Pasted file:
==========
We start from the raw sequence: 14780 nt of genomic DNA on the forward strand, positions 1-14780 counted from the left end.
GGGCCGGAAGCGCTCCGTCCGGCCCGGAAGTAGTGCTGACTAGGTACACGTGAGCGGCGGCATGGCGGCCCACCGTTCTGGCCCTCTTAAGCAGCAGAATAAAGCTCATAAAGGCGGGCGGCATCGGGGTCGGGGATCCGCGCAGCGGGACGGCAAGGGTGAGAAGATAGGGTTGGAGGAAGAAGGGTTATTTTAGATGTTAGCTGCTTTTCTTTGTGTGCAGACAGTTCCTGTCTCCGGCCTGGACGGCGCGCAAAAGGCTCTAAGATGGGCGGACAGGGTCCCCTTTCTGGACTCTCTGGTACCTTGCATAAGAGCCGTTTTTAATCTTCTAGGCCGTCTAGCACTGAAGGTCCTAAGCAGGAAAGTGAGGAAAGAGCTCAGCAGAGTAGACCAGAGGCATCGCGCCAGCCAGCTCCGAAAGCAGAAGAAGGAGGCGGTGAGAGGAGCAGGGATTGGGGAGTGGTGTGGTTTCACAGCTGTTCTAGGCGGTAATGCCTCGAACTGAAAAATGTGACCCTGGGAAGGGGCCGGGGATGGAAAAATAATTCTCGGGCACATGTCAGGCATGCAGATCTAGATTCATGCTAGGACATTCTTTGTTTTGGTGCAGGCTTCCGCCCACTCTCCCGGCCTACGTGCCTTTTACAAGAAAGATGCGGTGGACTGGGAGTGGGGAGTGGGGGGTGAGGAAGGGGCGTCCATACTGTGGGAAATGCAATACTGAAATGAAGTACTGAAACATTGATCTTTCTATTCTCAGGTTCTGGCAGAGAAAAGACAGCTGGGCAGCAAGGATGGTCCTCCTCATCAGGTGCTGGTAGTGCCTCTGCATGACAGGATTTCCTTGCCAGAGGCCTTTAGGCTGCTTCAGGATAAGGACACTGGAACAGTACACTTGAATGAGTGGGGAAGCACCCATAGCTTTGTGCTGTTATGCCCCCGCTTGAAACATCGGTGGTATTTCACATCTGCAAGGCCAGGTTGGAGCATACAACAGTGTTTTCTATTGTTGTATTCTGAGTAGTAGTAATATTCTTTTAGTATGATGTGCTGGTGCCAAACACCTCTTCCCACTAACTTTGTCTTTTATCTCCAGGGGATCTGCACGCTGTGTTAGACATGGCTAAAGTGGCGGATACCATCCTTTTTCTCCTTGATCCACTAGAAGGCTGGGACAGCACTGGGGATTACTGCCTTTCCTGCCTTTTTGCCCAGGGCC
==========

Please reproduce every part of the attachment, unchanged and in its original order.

We start from the raw sequence: 14780 nt of genomic DNA on the forward strand, positions 1-14780 counted from the left end.
GGGCCGGAAGCGCTCCGTCCGGCCCGGAAGTAGTGCTGACTAGGTACACGTGAGCGGCGGCATGGCGGCCCACCGTTCTGGCCCTCTTAAGCAGCAGAATAAAGCTCATAAAGGCGGGCGGCATCGGGGTCGGGGATCCGCGCAGCGGGACGGCAAGGGTGAGAAGATAGGGTTGGAGGAAGAAGGGTTATTTTAGATGTTAGCTGCTTTTCTTTGTGTGCAGACAGTTCCTGTCTCCGGCCTGGACGGCGCGCAAAAGGCTCTAAGATGGGCGGACAGGGTCCCCTTTCTGGACTCTCTGGTACCTTGCATAAGAGCCGTTTTTAATCTTCTAGGCCGTCTAGCACTGAAGGTCCTAAGCAGGAAAGTGAGGAAAGAGCTCAGCAGAGTAGACCAGAGGCATCGCGCCAGCCAGCTCCGAAAGCAGAAGAAGGAGGCGGTGAGAGGAGCAGGGATTGGGGAGTGGTGTGGTTTCACAGCTGTTCTAGGCGGTAATGCCTCGAACTGAAAAATGTGACCCTGGGAAGGGGCCGGGGATGGAAAAATAATTCTCGGGCACATGTCAGGCATGCAGATCTAGATTCATGCTAGGACATTCTTTGTTTTGGTGCAGGCTTCCGCCCACTCTCCCGGCCTACGTGCCTTTTACAAGAAAGATGCGGTGGACTGGGAGTGGGGAGTGGGGGGTGAGGAAGGGGCGTCCATACTGTGGGAAATGCAATACTGAAATGAAGTACTGAAACATTGATCTTTCTATTCTCAGGTTCTGGCAGAGAAAAGACAGCTGGGCAGCAAGGATGGTCCTCCTCATCAGGTGCTGGTAGTGCCTCTGCATGACAGGATTTCCTTGCCAGAGGCCTTTAGGCTGCTTCAGGATAAGGACACTGGAACAGTACACTTGAATGAGTGGGGAAGCACCCATAGCTTTGTGCTGTTATGCCCCCGCTTGAAACATCGGTGGTATTTCACATCTGCAAGGCCAGGTTGGAGCATACAACAGTGTTTTCTATTGTTGTATTCTGAGTAGTAGTAATATTCTTTTAGTATGATGTGCTGGTGCCAAACACCTCTTCCCACTAACTTTGTCTTTTATCTCCAGGGGATCTGCACGCTGTGTTAGACATGGCTAAAGTGGCGGATACCATCCTTTTTCTCCTTGATCCACTAGAAGGCTGGGACAGCACTGGGGATTACTGCCTTTCCTGCCTTTTTGCCCAGGGCC